Canadian rights to USE YOUR IMAGINATION! – stories about stories, about the way we define and give shape to ourselves through all kinds of narratives, true or not. In six long stories, Kris Bertin examines the complex labyrinth of lies, delusions, compromise and fabrication that makes up our personal history and mythology. Sometimes funny, strange or frightening, these stories represent Bertin’s follow-up to his critically-acclaimed, award-winning debut, Bad Things Happen – to Vagrant Press for publication in spring 2019 by Stephanie Sinclair and Samantha Haywood.
Chantel is an on-air lifestyle and beauty expert on The Marilyn Denis Show as well as morning shows across the country, a former editor at The Kit and ELLE Canada, and has written for dozens of publications including USA Today, Huffington Post, National Post, Reader’s Digest, FASHION and Chatelaine. In 2017, she founded the first-ever Lifestyle Media post-graduate program in the English-speaking world—at Centennial College—where she continues to work as a program coordinator and instructor. She has written six novels, most recently the Pippa Greene series for teens. She lives in Toronto with her husband and children.
Chantel is represented by Samantha Haywood.
We are so pleased to share this fantastic announcement! Kate Cassaday, executive editor at HarperCollins Publishers Ltd, has acquired English-language rights in Canada to a memoir by international speaker and human rights activist Samra Zafar. Zafar’s book, A Good Wife, will be published in spring 2019. Samra Zafar’s book deal was brokered by Samantha Haywood, literary agent and president of Transatlantic Agency, and Stephanie Sinclair, senior agent. Cassaday said of the acquisition, “From the first moment I met Samra, I knew that I wanted to share her powerful story. Every page of this important memoir is guided by Samra’s strength and humanity.”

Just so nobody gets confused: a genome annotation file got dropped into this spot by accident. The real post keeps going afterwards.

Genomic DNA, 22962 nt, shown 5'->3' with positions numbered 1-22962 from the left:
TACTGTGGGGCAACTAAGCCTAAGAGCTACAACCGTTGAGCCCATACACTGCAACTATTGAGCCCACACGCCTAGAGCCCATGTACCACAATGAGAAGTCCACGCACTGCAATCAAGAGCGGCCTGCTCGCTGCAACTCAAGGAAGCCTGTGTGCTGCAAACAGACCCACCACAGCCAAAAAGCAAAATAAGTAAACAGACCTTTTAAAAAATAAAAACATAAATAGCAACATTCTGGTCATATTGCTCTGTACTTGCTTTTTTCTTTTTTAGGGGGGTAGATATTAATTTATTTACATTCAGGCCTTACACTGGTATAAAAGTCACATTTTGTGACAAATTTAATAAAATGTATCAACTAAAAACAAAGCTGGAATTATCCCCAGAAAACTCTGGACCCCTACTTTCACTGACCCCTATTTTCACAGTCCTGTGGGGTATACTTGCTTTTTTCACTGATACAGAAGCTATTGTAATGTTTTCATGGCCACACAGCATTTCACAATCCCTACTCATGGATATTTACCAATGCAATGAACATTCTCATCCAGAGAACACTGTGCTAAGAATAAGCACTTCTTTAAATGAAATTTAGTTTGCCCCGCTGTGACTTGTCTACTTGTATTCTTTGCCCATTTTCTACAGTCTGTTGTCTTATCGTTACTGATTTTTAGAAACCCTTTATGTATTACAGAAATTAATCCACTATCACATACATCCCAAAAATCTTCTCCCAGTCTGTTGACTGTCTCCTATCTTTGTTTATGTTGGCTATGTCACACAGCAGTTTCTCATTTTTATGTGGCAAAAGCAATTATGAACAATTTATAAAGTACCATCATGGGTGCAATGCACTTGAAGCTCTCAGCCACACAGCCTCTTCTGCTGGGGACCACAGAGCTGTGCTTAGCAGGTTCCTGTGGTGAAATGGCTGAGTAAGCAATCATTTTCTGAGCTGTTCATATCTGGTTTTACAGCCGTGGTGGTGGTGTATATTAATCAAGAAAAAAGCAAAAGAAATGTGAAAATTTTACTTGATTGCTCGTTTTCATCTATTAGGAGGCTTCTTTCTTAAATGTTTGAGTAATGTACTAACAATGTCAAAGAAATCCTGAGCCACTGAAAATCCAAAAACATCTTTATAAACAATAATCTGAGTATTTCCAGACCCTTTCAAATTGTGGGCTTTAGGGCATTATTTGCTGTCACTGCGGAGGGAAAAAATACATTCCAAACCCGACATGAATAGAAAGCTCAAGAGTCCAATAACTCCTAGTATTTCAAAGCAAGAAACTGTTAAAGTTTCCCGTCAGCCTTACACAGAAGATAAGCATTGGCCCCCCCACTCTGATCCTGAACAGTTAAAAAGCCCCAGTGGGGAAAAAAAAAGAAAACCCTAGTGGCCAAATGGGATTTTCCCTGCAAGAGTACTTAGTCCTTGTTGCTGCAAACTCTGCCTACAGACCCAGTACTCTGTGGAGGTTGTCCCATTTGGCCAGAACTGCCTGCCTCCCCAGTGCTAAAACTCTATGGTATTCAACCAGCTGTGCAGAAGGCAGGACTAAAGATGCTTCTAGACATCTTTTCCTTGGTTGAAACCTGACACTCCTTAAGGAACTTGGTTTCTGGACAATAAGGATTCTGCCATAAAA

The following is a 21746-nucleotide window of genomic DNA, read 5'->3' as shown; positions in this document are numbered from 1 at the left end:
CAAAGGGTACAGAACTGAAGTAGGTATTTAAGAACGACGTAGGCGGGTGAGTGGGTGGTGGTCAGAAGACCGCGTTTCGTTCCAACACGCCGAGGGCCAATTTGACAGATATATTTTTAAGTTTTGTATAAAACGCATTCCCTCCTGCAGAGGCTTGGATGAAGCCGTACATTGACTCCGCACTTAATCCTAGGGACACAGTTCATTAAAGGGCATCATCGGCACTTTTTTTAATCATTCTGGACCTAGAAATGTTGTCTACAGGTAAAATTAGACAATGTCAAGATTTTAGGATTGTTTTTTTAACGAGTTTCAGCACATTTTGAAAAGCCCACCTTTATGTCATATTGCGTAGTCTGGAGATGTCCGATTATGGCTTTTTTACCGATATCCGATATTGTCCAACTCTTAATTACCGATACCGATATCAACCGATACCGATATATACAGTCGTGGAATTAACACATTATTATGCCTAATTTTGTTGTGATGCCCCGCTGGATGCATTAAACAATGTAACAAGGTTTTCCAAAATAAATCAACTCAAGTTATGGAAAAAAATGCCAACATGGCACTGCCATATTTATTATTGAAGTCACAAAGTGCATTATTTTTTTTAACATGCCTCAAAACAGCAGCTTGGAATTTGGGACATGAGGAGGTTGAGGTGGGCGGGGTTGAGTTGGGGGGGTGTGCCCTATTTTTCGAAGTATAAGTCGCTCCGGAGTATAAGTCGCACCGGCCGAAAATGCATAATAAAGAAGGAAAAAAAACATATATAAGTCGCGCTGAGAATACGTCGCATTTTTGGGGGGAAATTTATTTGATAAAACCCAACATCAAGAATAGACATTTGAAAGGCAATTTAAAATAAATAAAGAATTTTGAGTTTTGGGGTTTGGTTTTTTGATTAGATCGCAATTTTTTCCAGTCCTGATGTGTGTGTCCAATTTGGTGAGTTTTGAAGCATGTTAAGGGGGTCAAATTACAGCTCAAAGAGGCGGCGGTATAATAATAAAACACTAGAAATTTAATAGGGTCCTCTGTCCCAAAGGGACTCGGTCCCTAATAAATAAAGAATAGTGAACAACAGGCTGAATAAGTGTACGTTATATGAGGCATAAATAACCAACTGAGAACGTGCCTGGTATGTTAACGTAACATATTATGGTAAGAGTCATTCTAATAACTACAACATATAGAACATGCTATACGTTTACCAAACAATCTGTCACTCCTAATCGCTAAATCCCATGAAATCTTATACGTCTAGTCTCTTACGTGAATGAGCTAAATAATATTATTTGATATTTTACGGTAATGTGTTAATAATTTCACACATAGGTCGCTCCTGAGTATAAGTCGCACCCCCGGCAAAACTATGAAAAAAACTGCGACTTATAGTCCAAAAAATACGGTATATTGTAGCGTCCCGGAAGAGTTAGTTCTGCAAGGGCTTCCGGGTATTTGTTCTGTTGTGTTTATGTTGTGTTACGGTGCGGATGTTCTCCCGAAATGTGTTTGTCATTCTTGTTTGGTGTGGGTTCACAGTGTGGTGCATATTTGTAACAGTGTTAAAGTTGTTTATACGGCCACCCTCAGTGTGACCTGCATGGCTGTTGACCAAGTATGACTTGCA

At fifteen, Samra Zafar had big dreams. She was going to go to university and forge her own path. Then, with almost no warning, those dreams were snatched away from her. She was suddenly married to a stranger at seventeen and had to leave behind her family in Pakistan to move to Canada. Her new husband and his family promised that the marriage and the move would be a fulfillment of her dreams, not a betrayal of them. But as the walls of their home slowly became a prison, Samra realized the promises were empty ones.